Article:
The study of cells: their physiological properties, structure, environmental interaction, division, life cycle, and death, as well as the organelles they contain. Also known as cytology.

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What triggers the formation of biofilm? [closed]

How does a bacterial biofilm form? In general, not specific to a certain industry or type of surface. I know how it forms; I understand reversible attachment, irreversible attachment, growth, ...
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28 views

What are some places biofilms could develop?

I'm trying to think of places a biofilm could develop other than on medical equipment or food processing equipment such as stainless steel mechanized blades or knives. I'm thinking more along the ...
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49 views

What proportion of salt in water would make it not dehydrate nor hydrate someone?

Drinking sea water can be deadly as it contains too much salt, basically de-hydrating the body. Normal tap water contains little salt and is good for re-hydration. My question: How much salt needs to ...
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2answers
236 views

which exact mechanism triggers the first cell differentiation after n divisions?

I would like to understand which mechanism triggers the first cell differentiation after n divisions. I read previous articles on SE and Wikipedia articles on cellular differentiation and ...
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1answer
28 views

Apoptosis vs necroptosis

I understand that apoptosis and necroptosis share the same upper part of the pathway, but I cannot seem to distinguish when is each one activated? From my readings, it seems that when procaspases 8 or ...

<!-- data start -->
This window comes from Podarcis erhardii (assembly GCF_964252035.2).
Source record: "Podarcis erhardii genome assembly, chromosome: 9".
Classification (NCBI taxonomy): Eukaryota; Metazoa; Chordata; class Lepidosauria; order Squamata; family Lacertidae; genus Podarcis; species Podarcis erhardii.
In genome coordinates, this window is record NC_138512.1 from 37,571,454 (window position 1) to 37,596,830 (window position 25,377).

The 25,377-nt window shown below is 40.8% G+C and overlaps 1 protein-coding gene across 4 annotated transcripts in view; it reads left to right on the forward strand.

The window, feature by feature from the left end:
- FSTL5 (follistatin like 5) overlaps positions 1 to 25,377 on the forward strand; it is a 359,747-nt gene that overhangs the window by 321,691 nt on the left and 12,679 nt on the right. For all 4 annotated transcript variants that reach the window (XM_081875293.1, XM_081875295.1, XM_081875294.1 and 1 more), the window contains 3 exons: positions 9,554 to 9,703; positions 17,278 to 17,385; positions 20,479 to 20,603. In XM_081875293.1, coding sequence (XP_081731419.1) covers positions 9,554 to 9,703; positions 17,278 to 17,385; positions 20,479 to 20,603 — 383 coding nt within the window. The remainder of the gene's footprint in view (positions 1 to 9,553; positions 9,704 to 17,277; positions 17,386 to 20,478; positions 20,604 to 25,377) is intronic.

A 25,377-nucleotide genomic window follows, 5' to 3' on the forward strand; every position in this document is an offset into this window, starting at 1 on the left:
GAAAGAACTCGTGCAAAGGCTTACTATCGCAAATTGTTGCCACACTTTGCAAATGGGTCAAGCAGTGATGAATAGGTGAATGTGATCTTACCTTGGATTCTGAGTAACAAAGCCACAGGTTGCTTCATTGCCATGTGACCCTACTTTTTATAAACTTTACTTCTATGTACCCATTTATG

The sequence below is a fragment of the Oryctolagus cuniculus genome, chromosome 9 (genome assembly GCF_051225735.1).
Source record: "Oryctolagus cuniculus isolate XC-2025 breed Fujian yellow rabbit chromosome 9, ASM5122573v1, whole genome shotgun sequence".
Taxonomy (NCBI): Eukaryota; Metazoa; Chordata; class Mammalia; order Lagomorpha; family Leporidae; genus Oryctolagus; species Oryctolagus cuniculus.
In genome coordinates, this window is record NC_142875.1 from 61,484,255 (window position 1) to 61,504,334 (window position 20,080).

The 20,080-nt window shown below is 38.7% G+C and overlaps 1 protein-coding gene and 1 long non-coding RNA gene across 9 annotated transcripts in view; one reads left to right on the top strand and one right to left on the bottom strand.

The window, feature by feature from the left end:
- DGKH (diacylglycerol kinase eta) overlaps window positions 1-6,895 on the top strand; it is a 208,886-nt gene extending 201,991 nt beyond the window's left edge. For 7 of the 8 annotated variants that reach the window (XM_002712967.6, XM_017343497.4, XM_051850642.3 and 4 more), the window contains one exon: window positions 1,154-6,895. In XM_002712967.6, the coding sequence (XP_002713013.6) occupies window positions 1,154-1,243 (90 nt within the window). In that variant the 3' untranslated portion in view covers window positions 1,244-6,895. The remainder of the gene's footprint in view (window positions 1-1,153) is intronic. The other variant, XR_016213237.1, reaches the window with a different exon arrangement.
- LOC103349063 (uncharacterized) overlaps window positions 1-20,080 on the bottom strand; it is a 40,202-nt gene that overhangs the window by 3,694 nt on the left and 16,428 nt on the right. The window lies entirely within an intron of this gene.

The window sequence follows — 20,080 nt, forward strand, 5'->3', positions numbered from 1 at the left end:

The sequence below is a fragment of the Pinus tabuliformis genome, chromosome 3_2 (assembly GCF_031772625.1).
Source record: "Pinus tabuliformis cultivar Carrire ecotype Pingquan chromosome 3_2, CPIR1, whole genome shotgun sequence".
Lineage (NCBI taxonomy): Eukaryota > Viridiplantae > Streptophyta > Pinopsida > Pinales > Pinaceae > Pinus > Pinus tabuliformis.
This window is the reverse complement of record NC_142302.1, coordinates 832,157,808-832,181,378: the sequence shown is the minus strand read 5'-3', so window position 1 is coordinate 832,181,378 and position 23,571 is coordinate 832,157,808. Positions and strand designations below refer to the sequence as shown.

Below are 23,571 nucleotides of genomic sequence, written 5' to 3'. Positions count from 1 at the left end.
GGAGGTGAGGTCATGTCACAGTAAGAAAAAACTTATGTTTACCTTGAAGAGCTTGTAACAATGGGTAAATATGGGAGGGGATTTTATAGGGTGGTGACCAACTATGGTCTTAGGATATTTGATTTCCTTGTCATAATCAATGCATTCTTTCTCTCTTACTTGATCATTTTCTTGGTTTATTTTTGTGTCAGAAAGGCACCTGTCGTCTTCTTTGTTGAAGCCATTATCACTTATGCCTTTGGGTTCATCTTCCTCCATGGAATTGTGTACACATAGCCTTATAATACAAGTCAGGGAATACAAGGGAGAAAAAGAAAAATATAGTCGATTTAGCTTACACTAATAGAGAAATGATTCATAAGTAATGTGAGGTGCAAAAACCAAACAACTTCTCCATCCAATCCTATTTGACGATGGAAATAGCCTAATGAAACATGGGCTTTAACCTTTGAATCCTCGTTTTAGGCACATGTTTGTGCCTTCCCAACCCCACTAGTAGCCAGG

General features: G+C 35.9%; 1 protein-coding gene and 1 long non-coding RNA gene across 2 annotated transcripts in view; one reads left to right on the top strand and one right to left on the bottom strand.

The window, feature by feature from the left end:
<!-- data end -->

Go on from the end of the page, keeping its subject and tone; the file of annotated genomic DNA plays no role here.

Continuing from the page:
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64 views

Book Recommendations: GRE Subject Test In Biochemistry, Cell And Molecular Biology

There are probably a lot of really good answers that may vary significantly in terms of content. I'm looking for a set of books that I can read in preparation for the GRE Subject Test In ...
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13 views

How do I label tendon cells?

How could I label tendon cells in drosophila and observe the cells using a fluorescent microscope? If possible please be specific in the answer.
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10 views

Slicing cell cultures frozen in vitrified ice with a laser for CryoEM

Could a cell culture frozen in vitrified ice for CryoEM be effectively sliced into thin planes and resolved images produced? I was thinking if this could be done to get images from inside a cell.
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15 views

Centriole genes Knock-out Experiment in Common experimental animals?

Anyone know of any experiments that have knocked out the genes for producing centrioles in a worm, mouse, fish, fly or whatever animal? Are the genes for centrioles even identified? It has been shown ...
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100 views

Pancretic Acinar Cell - ATP, calcium concentration data